This is the first in a planned series of ASBP industry briefing papers on the topic of breathability in buildings. Our aim is to explain breathability in a language that can be understood by building practitioners and provide guidance on how to design for breathability. In doing this, we hope to enable industry to deliver better buildings designed to take advantage of the significant building performance benefits of breathability.
Breathability is a measure aimed at complimenting other means of controlling moisture within the building and its fabric. When considering breathability, it is important to mention that the majority of internal moisture should be removed by good ventilation and the majority of external moisture should be eliminated through an effective weather protection surface, good guttering and drainage systems. Assuming most moisture is controlled in this way, breathability allows for the balanced removal of what moisture is left within the fabric (which although relatively small, has the potential to be very damaging to the building fabric and occupant health over a period of time).
A breathable structure is one that allows the passage of moisture in order to prevent the accumulation of harmful water within the building fabric or its surroundings.
Harmful water is water that increases humidity to a detrimental level or which alters the physical structure of materials in a damaging way. When water is capable of dissolving things or is capable of supporting microbial growth, it risks causing harm.
Persistent liquid water or persistently high humidity is likely to be harmful. These often go hand in hand. Intermittent wetting, water vapour with a relative humidity below 70% as well as most water bound to a material (bound water) is unlikely to be harmful. Water vapour is a gas and shouldn’t be confused with mist.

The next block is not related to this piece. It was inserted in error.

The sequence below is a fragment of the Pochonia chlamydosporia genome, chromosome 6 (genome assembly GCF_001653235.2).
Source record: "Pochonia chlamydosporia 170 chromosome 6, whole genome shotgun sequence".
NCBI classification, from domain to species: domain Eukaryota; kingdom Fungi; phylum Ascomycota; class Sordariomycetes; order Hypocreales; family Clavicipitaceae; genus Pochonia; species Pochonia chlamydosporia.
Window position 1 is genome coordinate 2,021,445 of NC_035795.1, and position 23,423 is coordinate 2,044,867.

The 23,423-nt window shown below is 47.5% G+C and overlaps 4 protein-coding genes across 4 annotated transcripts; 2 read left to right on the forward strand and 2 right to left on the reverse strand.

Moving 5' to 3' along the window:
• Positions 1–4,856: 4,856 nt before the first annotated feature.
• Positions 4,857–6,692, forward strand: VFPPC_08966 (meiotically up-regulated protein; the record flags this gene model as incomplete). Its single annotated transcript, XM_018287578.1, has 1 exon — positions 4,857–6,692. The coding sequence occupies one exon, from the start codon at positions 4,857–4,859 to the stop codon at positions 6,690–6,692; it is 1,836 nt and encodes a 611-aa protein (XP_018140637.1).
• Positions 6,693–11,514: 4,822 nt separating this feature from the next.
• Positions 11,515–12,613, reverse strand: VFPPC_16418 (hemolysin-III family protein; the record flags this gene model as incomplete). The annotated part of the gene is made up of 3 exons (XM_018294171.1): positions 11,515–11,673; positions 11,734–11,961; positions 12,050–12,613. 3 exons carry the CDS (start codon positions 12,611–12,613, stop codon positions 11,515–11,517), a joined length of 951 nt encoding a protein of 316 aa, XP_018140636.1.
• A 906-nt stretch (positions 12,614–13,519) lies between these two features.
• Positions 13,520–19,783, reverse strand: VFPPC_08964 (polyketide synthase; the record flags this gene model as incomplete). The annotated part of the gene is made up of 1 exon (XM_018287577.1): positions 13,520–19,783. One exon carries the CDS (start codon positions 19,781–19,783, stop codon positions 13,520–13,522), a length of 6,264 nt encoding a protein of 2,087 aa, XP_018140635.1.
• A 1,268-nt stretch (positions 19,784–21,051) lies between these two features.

The four essential components of effective breathability
A moisture pathway - There must be a pathway for water vapour to move through breathable materials. Moisture can only move through materials that contain pores or holes of sufficient size to allow water vapour molecules to migrate and escape from within the building fabric. Materials or structures with this property are said to be vapour permeable.
Molecules of water vapour are incredibly small (less than 3 millionths of one mm) so very small pores can seem very large in relation to individual molecules. To give some idea of the scale, a water molecule passing through the eye of a needle is like a dingy sailing through the Pacific Ocean. This is why vapour permeable materials can appear solid to the naked eye but still allow large quantities of water vapour to pass through them.
A driving force - There must be a force to drive the movement of moisture. Moisture always moves from areas of high humidity to areas of low humidity so for moisture to move through the fabric we need different levels of humidity - known as a humidity gradient. It is this gradient that drives the rate and direction of moisture movement.
A sorptive fabric - There must be a way to suppress the harmfulness of any water during its passage through the fabric. In other words, while moisture is moving through the fabric, it should be in a form that is least likely to cause harm. This is done by using materials that are capable of binding and releasing moisture as well as regulating humidity. Materials that can bind and release moisture are commonly referred to as breathable materials